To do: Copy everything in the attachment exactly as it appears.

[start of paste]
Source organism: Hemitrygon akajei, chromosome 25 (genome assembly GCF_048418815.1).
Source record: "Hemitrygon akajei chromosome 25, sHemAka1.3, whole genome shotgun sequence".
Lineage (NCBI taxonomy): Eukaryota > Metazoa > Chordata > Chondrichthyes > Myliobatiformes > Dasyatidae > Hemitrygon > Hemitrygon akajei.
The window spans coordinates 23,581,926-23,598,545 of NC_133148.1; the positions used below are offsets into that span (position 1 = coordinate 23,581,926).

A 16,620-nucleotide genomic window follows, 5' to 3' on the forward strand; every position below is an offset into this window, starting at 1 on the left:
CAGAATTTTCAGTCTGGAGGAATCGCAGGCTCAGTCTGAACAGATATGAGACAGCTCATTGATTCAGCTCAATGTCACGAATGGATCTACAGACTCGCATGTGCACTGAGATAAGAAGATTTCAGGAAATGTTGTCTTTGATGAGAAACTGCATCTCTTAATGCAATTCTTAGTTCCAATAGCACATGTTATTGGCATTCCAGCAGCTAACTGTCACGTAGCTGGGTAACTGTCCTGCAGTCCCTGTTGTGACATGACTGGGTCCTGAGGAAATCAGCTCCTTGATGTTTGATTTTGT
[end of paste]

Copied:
Source organism: Hemitrygon akajei, chromosome 25 (genome assembly GCF_048418815.1).
Source record: "Hemitrygon akajei chromosome 25, sHemAka1.3, whole genome shotgun sequence".
Lineage (NCBI taxonomy): Eukaryota > Metazoa > Chordata > Chondrichthyes > Myliobatiformes > Dasyatidae > Hemitrygon > Hemitrygon akajei.
The window spans coordinates 23,581,926-23,598,545 of NC_133148.1; the positions used below are offsets into that span (position 1 = coordinate 23,581,926).

A 16,620-nucleotide genomic window follows, 5' to 3' on the forward strand; every position below is an offset into this window, starting at 1 on the left:
CAGAATTTTCAGTCTGGAGGAATCGCAGGCTCAGTCTGAACAGATATGAGACAGCTCATTGATTCAGCTCAATGTCACGAATGGATCTACAGACTCGCATGTGCACTGAGATAAGAAGATTTCAGGAAATGTTGTCTTTGATGAGAAACTGCATCTCTTAATGCAATTCTTAGTTCCAATAGCACATGTTATTGGCATTCCAGCAGCTAACTGTCACGTAGCTGGGTAACTGTCCTGCAGTCCCTGTTGTGACATGACTGGGTCCTGAGGAAATCAGCTCCTTGATGTTTGATTTTGT